Frederick Hopkins
Screenshot: WLTX

Frederick Hopkins, 74, has been charged with murder and six counts of attempted murder in an ambush on South Carolina police officers.

According to CNN, Sgt. Terrence Carraway, a 30-year veteran of the Florence Police Department, was killed after arriving on the scene during the two-hour standoff.

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Hopkins was formally charged at noon Friday and denied bond.

Three Florence County sheriff’s deputies went to Hopkins’ house Wednesday to interview Seth Hopkins, Frederick’s 28-year-old adopted son, as part of an investigation into criminal sexual assault. As soon as they stepped out of their vehicle, they were shot without warning.

Seth has also been arrested and charged with second-degree criminal sexual conduct, but nothing more is known about that charge.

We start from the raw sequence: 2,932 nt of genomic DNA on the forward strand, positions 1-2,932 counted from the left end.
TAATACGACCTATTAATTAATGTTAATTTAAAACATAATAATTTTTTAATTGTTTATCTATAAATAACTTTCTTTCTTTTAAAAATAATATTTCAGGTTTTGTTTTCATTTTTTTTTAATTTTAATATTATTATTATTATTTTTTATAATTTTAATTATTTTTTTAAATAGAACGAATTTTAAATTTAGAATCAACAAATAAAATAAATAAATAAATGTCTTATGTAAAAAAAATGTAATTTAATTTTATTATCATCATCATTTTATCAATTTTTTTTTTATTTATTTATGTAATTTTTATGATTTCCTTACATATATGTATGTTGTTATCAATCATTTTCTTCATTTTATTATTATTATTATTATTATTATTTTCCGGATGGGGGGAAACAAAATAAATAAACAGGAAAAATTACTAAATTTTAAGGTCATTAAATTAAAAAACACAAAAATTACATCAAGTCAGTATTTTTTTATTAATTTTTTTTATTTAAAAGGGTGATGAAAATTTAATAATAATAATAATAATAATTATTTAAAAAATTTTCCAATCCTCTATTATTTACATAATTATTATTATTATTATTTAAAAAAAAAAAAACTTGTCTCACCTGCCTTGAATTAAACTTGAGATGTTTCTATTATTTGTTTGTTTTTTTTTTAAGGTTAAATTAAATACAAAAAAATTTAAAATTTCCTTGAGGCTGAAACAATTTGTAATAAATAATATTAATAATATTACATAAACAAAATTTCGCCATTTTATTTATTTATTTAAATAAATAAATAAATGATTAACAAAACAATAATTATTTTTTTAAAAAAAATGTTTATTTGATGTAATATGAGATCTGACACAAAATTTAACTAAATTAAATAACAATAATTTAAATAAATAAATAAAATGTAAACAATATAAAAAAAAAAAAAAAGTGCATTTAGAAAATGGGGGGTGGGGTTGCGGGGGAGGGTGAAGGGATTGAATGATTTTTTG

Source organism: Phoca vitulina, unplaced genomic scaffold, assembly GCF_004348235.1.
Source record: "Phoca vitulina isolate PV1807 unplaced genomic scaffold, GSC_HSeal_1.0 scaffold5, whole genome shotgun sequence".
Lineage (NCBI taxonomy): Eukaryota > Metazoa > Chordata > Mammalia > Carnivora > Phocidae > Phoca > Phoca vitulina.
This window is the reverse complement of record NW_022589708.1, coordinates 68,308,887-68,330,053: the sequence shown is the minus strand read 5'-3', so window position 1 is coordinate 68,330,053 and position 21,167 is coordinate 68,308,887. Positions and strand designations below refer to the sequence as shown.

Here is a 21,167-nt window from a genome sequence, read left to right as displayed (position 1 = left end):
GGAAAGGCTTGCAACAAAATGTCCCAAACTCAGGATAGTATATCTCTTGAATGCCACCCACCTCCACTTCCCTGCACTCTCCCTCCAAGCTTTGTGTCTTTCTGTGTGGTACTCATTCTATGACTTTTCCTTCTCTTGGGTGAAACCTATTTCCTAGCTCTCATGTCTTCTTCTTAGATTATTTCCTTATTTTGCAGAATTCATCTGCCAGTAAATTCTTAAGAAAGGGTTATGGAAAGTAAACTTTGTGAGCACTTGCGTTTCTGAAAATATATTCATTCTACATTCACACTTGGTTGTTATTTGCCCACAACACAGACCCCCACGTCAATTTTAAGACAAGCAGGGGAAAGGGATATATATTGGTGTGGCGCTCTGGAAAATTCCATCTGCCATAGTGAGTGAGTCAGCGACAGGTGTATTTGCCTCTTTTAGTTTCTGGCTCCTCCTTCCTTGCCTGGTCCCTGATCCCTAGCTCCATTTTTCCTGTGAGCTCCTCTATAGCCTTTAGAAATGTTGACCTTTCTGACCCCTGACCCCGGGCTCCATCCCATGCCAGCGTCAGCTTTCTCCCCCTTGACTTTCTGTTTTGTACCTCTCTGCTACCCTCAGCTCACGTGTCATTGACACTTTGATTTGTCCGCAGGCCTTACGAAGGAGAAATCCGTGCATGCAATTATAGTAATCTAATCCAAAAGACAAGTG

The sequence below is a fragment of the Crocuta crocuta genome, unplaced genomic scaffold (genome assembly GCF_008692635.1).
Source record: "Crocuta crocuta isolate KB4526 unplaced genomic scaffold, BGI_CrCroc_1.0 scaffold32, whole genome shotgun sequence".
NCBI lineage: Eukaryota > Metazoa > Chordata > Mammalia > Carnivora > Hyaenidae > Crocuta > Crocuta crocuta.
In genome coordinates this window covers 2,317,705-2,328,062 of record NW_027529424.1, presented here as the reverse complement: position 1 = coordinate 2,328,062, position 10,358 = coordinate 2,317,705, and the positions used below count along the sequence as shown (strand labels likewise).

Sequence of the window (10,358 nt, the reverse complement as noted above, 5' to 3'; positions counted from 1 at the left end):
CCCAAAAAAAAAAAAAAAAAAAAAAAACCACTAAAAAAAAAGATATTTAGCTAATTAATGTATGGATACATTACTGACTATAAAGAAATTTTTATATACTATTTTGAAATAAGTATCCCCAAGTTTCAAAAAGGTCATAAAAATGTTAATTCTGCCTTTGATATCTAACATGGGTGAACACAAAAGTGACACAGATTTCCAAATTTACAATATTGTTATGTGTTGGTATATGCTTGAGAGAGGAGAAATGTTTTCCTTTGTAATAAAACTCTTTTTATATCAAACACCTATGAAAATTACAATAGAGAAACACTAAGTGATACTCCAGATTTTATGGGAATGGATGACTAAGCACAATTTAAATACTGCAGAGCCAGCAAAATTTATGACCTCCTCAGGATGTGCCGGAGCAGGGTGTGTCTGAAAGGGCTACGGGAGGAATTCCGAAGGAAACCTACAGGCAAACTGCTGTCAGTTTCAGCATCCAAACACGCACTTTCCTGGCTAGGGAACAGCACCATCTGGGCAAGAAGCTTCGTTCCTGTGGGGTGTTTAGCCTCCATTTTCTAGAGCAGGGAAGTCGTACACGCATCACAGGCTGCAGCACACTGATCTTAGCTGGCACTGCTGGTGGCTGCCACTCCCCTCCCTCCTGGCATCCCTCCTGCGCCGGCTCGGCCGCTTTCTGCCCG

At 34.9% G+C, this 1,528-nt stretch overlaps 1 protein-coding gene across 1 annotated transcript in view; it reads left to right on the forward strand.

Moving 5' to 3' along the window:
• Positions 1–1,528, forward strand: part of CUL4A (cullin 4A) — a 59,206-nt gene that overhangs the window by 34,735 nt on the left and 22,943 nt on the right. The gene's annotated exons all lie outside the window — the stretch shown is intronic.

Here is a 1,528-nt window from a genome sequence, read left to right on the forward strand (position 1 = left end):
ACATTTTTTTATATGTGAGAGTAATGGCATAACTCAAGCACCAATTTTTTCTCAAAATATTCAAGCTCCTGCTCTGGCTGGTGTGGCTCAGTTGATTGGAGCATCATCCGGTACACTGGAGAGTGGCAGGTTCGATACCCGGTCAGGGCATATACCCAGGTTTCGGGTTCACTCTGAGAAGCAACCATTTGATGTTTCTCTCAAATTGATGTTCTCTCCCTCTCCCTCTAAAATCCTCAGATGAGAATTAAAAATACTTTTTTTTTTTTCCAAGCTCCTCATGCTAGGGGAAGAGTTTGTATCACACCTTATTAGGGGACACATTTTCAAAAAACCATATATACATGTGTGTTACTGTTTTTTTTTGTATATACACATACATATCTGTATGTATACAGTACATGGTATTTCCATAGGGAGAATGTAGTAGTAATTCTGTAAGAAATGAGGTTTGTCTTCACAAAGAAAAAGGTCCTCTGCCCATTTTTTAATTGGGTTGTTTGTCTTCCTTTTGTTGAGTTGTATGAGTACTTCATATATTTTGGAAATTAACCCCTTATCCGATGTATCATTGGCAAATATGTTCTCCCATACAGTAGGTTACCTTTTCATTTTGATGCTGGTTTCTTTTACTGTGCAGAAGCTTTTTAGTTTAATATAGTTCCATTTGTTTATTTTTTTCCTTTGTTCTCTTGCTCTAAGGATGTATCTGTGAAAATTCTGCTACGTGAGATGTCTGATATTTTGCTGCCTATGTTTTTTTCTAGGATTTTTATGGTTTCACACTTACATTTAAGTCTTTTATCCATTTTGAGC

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“This a very large, complex puzzle that we’re filling the pieces in, piece by piece — what, why and who,” Richland County Sheriff Leon Lott, whose office is conducting the investigation, told reporters Friday afternoon, CNN reports.

There is no clear motive on why the shooting took place.

Per CNN, here is more on Frederick Hopkins:

Frederick Hopkins was disbarred as an attorney in 1984, four years after he got his law license, according to records. He was ordered to pay $18,000 to a court in Lexington County, an amount said to be equal to the sum of “wrongfully collected attorney fees.”

He was charged in 2014 with disorderly conduct, court records show. It is his only known prior arrest.

Hopkins and his wife have nine adopted children, a woman who said she was a longtime friend of the Hopkins family told The State newspaper.

Officials did not provide details about how many children were in the house at the time of the shooting, but Florence County Solicitor EL Clements III told reporters there was a hearing in family court Friday regarding emergency protective custody for the youths.

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According to the Associated Press, Hopkins was handy with guns. He was awarded a marksman badge with pistol bar and a sharpshooter with rifle bar decorations during 11 years of U.S. Army service starting in 1966.